27 September, 2023

MACU Awaits Assessment of Heritage Hall

by | 17 September, 2020 | 0 comments

By Jim Nieman

Mid-Atlantic Christian University is awaiting a report from engineers who were on campus early this week to assess viability of Heritage Hall, which partially collapsed on Saturday, Sept. 5, as roofing work was commencing. President John Maurice said MACU’s insurance company will use the assessment to “make a determination on total demolition or partial, based on cost.”

“Either way,” Maurice said, “this will be a long process.”

Classes were not in session at Heritage Hall that morning—a good thing, as the collapse occurred above the school’s three largest classrooms.

“If this would have occurred on [a] Friday we would have had serious injuries and possibly death on campus,” Maurice said this morning, only minutes after internet service was restored to his office at the school in Elizabeth City, N.C.

Maurice said insurance will not cover all costs associated with the collapse at Heritage Hall. He said the school’s leaders are studying various options.

“We need to expand the footprint of the building for growth and not rebuild to a 1968 structure,” Maurice said. “We are currently working with an architect to assess our requirements and future needs for a campus master plan.

 “Our trust is in God, and we believe he will bless us with a larger and more useful building which will help us grow to serve a new generation of Christian leaders.”

In addition to being MACU’s primary classroom building, Heritage Hall also housed the school’s cafeteria and some academic offices. Essential records and computer servers were retrieved from the building and moved to safe locations within days of the collapse (and prior to the arrival of rain).

“The largest impact upon students has been the loss of our normal food service quality and choices and not having WiFi service,” said Maurice, adding that WiFi should be restored by Monday.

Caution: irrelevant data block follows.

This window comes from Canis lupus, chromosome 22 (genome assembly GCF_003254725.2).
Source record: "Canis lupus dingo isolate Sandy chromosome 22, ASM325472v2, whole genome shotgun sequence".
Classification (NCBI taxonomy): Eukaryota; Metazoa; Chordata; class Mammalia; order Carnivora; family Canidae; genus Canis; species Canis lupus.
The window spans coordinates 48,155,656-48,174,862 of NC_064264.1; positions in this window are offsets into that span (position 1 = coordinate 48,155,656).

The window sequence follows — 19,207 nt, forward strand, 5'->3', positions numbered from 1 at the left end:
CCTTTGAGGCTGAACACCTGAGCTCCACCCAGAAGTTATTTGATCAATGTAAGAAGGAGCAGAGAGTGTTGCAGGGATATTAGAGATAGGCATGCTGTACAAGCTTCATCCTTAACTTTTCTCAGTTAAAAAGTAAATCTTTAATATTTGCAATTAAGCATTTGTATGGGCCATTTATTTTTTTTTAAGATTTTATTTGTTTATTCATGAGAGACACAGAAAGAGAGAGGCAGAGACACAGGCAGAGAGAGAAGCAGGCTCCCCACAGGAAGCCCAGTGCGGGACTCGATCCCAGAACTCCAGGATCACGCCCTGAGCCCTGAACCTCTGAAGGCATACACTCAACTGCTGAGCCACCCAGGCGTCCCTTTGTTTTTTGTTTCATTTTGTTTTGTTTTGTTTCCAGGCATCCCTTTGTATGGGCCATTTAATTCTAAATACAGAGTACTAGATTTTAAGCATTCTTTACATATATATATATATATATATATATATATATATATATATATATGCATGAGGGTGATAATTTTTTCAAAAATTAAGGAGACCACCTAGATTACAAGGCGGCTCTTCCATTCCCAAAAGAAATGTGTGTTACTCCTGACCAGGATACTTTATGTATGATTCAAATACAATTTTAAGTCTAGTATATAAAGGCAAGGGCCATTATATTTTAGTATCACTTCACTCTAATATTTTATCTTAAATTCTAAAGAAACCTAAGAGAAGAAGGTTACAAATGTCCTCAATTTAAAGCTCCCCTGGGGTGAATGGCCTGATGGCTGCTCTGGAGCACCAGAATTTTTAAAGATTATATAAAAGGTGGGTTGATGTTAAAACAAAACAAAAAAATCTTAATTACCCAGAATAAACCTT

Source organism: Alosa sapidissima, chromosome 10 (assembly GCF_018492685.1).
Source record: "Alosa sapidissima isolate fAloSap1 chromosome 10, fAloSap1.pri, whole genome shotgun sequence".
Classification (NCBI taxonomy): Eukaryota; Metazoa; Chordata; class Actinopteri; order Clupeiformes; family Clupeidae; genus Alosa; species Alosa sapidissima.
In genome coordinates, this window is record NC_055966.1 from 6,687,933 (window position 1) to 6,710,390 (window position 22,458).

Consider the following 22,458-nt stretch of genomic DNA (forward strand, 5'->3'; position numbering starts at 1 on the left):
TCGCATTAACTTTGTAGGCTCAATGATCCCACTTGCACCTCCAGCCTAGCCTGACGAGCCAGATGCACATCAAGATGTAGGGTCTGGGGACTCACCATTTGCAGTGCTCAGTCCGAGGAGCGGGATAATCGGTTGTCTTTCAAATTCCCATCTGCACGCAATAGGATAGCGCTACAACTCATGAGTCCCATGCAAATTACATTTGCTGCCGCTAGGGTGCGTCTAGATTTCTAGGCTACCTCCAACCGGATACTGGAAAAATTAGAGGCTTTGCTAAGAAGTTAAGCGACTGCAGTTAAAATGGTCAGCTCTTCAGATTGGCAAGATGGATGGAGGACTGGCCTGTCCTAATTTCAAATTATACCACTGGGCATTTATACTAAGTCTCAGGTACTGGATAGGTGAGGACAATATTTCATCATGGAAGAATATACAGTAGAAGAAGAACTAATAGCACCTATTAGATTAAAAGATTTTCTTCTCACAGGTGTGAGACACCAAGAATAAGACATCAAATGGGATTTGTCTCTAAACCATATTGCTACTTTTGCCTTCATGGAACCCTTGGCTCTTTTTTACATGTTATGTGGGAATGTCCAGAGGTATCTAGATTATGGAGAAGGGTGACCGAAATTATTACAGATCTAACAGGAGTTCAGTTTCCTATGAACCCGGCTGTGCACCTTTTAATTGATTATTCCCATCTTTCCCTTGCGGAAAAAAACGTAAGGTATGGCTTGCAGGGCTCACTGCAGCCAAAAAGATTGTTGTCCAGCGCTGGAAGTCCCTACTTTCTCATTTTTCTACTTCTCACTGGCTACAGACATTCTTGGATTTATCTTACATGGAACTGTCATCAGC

“Churches, businesses, universities, and individuals have stepped forward with offers of meals, assistance, and financial support,” he said. Several churches and restaurants in town provided meals after an appeal was made a day after the collapse. Meals have been distributed via the school’s gymnasium.

“First United Methodist Church has a fully functional kitchen they have offered—and since they are nearby, this will be a good partner for us,” Maurice said. “They reached out to us wanting to help.”

Classes are now meeting in two other MACU campus spaces. Also, “College of The Albemarle has . . . offered us classrooms free of charge. We already had some classes there that required biology/chemistry labs.” The two schools are located about 1.5 miles apart.

“We are looking to provide temporary classrooms back on campus by January.”

“Our students, staff, and faculty have shown quite a great deal of resiliency,” Maurice said. “We have stepped up weekend events and weekday activities for students such as bowling, community nights, and cornhole tournaments [and] water events.” Plans are in place for a student preaching contest, mission emphasis week, and focused spiritual development. Athletic events probably will resume next semester.

“Our alumni, churches, and individual donors have increased their giving to some extent,” Maurice said. “God has blessed us with a gracious Mid-Atlantic family.”

All in all, he said, “It has been interesting to try to manage this crisis in an already existing crisis of COVID-19.”

Jim Nieman serves as managing editor of Christian Standard.


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